There's a whole world out there. Mine is empty, but this one is unfathomably populous. There are so many different variations of unicellular organisms; fungi; cnidarians; molluscs and other lophotrochozoans; insects and arthropods; echinoderms; tunicates; marsupials; monotremes; amphibians; reptiles; birds; rodents; afrotherians; chiropterans; even- and odd-toed ungulates; caniforms and feliforms; primates and apes (these are only those my meagre knowledge can remember, by the way, so there are many more) that to attempt to list them all is impossible. Seriously. I tried, but not only does the fact that we still haven't discovered every species on Earth make it tricky, but we still haven't even managed to name and properly categorise all those we have discovered (I forget the exact details, but I remember this story of a mouse-like creature discovered about a century ago that managed to go extinct while the scientists were thinking of what to name it. Apparently, the animal's discoverer regretted taking his cat), so difficult and time-consuming is the process.
This is the scope of life on Earth (let's disregard life elsewhere). Maybe it's smaller than the infinite expanse of my white world, but it's so much more rich, detailed, dense, and unpredictable. And this is perhaps the greatest reason for the above collection of songs. It does fail to encompass everything 'round these parts, obviously, but it's the effect of, yeah, looking out a window like all recluses do, and feeling like you're seeing Earth for the first time. And experiencing it as an observer (because that's what I do, observe). Watching the cars go by, listening to a person talk or the birds at five in the morning, or an accordion (seriously! When I see a sidewalk performer nowadays, I have to stop and listen. Those things kick ass), and experiencing the sputtering power of a garbage truck.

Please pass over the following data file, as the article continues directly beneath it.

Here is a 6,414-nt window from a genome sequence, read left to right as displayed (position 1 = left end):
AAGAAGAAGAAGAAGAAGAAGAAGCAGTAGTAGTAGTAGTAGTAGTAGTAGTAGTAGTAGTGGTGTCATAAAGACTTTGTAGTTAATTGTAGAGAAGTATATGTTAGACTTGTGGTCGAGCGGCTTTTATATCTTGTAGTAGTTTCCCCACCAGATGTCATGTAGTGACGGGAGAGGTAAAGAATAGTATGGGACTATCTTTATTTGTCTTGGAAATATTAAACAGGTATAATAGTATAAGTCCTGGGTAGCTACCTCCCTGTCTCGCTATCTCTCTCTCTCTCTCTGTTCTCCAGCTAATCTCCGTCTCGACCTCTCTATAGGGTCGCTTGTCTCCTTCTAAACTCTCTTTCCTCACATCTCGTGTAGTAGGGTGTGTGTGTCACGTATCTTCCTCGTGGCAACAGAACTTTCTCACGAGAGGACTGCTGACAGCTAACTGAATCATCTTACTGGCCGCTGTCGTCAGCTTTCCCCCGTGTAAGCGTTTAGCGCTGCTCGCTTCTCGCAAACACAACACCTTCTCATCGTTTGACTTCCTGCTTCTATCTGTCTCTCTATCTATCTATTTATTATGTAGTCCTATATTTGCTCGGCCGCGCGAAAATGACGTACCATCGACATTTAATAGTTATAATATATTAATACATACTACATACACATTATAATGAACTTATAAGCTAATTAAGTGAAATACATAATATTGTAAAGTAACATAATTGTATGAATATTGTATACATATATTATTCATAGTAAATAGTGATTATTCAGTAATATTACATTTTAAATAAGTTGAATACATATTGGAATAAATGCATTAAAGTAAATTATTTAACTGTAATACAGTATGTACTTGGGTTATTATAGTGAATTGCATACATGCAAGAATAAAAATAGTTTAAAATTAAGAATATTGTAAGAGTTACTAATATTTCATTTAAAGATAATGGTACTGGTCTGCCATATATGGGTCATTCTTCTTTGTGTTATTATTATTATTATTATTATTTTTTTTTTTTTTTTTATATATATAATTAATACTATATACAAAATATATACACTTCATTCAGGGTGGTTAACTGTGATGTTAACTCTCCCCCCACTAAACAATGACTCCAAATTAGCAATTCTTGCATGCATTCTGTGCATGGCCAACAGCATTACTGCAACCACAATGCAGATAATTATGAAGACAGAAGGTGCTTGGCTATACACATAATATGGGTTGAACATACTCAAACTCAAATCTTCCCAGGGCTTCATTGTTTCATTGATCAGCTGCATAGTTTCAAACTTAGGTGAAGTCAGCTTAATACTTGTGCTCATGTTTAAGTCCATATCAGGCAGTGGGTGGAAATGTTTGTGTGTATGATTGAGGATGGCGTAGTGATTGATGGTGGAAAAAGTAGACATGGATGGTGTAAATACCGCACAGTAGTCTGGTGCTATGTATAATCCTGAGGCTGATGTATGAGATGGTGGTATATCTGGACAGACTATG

Existence is, then, to me, the soundtrack to Earth's mind-bending complexity.
Late April: Recorded around 7 p.m.
Jerry: Plane was recorded near Cabo de São Vicente in Portugal by Dobroide. Jerry was interviewed by Charlie Bennett in either San Francisco or Denver (there's some confusion here, but I think it's San Francisco), on 5 January, 2007.
Nifflasic Shower in Another World: The name is part-reference to the indie developer and musician, Nicklas 'Nifflas' Nygren, because the shower reminds me of one of the rainy settings of his games.
Introspective Stranger: None.
Politics: Recorded with a Digital Wave Player, during the (British) Prime Minister's question time.
For Food and Communication: Bats were recorded by Digifishmusic. Worldwide HF radio beacons was recorded by Acclivity one 21 November, 1999 at 18:10 GMT in Sussex, England. The whale crying was recorded by mkoenig.
Incomprehensible Form: Herb Morrison's reaction to the Hindenburg disaster was extracted from a video on the Internet Archives about said disaster, produced by C. E. Price. The police helicopter was recorded by Dobroide, as was the garbage truck and the mentally ill homeless woman shouting. San Franciscan street noise was recorded by LS. The street accordionist was recorded by Reinsamba.
The Freesound Project and Internet Archives, these sites are pure Awesomeness. Everyone that had to suffer my indelible racket; and those that had the patience to let me disappear for longer than I cared to be away. And Lee for astute observations and criticism.